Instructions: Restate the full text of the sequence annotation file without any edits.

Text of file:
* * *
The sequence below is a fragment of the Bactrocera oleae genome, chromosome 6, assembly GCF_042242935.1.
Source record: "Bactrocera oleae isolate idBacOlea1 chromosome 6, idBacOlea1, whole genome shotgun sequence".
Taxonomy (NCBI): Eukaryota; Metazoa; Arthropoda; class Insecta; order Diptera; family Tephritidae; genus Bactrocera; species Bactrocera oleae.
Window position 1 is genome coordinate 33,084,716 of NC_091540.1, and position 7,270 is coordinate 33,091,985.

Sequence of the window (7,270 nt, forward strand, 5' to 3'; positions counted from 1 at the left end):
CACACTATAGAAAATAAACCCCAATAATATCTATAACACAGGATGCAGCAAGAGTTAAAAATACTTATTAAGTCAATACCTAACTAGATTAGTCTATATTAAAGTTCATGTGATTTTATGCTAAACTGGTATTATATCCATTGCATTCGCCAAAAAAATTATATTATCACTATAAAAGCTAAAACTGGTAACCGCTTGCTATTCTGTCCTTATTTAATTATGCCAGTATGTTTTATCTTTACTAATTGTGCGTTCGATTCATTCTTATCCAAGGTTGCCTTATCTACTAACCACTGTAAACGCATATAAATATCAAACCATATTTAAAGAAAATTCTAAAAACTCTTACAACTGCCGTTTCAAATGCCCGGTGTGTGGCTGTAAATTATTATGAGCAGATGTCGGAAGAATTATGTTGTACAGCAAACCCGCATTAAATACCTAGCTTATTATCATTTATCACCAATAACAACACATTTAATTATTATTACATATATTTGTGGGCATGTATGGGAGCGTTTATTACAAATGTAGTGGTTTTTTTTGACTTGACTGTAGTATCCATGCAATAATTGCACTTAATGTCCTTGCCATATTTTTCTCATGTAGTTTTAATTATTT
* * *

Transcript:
The sequence below is a fragment of the Bactrocera oleae genome, chromosome 6, assembly GCF_042242935.1.
Source record: "Bactrocera oleae isolate idBacOlea1 chromosome 6, idBacOlea1, whole genome shotgun sequence".
Taxonomy (NCBI): Eukaryota; Metazoa; Arthropoda; class Insecta; order Diptera; family Tephritidae; genus Bactrocera; species Bactrocera oleae.
Window position 1 is genome coordinate 33,084,716 of NC_091540.1, and position 7,270 is coordinate 33,091,985.

Sequence of the window (7,270 nt, forward strand, 5' to 3'; positions counted from 1 at the left end):
CACACTATAGAAAATAAACCCCAATAATATCTATAACACAGGATGCAGCAAGAGTTAAAAATACTTATTAAGTCAATACCTAACTAGATTAGTCTATATTAAAGTTCATGTGATTTTATGCTAAACTGGTATTATATCCATTGCATTCGCCAAAAAAATTATATTATCACTATAAAAGCTAAAACTGGTAACCGCTTGCTATTCTGTCCTTATTTAATTATGCCAGTATGTTTTATCTTTACTAATTGTGCGTTCGATTCATTCTTATCCAAGGTTGCCTTATCTACTAACCACTGTAAACGCATATAAATATCAAACCATATTTAAAGAAAATTCTAAAAACTCTTACAACTGCCGTTTCAAATGCCCGGTGTGTGGCTGTAAATTATTATGAGCAGATGTCGGAAGAATTATGTTGTACAGCAAACCCGCATTAAATACCTAGCTTATTATCATTTATCACCAATAACAACACATTTAATTATTATTACATATATTTGTGGGCATGTATGGGAGCGTTTATTACAAATGTAGTGGTTTTTTTTGACTTGACTGTAGTATCCATGCAATAATTGCACTTAATGTCCTTGCCATATTTTTCTCATGTAGTTTTAATTATTT